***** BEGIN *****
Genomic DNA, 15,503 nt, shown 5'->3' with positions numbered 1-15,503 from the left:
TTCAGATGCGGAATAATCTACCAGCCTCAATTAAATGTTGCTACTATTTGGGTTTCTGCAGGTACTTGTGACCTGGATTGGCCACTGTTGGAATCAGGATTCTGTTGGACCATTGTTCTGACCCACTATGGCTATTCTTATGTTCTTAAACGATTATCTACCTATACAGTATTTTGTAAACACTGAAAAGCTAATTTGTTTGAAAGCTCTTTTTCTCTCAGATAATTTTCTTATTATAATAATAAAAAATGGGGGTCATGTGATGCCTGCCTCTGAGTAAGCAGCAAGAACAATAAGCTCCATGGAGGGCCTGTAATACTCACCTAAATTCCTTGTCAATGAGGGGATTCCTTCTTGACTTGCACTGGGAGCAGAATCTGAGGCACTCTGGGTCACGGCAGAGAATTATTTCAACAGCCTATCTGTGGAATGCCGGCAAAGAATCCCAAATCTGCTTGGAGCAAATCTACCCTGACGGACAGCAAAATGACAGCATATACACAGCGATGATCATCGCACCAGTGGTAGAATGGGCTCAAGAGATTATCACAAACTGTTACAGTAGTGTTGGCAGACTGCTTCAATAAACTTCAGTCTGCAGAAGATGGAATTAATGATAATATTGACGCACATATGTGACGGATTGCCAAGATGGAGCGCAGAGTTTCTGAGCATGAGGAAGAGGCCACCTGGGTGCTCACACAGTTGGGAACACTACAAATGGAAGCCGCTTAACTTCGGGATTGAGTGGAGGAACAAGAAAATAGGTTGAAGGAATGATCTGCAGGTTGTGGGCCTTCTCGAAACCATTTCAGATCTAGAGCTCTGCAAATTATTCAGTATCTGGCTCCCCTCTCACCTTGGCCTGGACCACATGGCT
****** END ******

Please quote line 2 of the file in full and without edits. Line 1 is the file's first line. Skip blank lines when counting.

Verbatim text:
TTCAGATGCGGAATAATCTACCAGCCTCAATTAAATGTTGCTACTATTTGGGTTTCTGCAGGTACTTGTGACCTGGATTGGCCACTGTTGGAATCAGGATTCTGTTGGACCATTGTTCTGACCCACTATGGCTATTCTTATGTTCTTAAACGATTATCTACCTATACAGTATTTTGTAAACACTGAAAAGCTAATTTGTTTGAAAGCTCTTTTTCTCTCAGATAATTTTCTTATTATAATAATAAAAAATGGGGGTCATGTGATGCCTGCCTCTGAGTAAGCAGCAAGAACAATAAGCTCCATGGAGGGCCTGTAATACTCACCTAAATTCCTTGTCAATGAGGGGATTCCTTCTTGACTTGCACTGGGAGCAGAATCTGAGGCACTCTGGGTCACGGCAGAGAATTATTTCAACAGCCTATCTGTGGAATGCCGGCAAAGAATCCCAAATCTGCTTGGAGCAAATCTACCCTGACGGACAGCAAAATGACAGCATATACACAGCGATGATCATCGCACCAGTGGTAGAATGGGCTCAAGAGATTATCACAAACTGTTACAGTAGTGTTGGCAGACTGCTTCAATAAACTTCAGTCTGCAGAAGATGGAATTAATGATAATATTGACGCACATATGTGACGGATTGCCAAGATGGAGCGCAGAGTTTCTGAGCATGAGGAAGAGGCCACCTGGGTGCTCACACAGTTGGGAACACTACAAATGGAAGCCGCTTAACTTCGGGATTGAGTGGAGGAACAAGAAAATAGGTTGAAGGAATGATCTGCAGGTTGTGGGCCTTCTCGAAACCATTTCAGATCTAGAGCTCTGCAAATTATTCAGTATCTGGCTCCCCTCTCACCTTGGCCTGGACCACATGGCT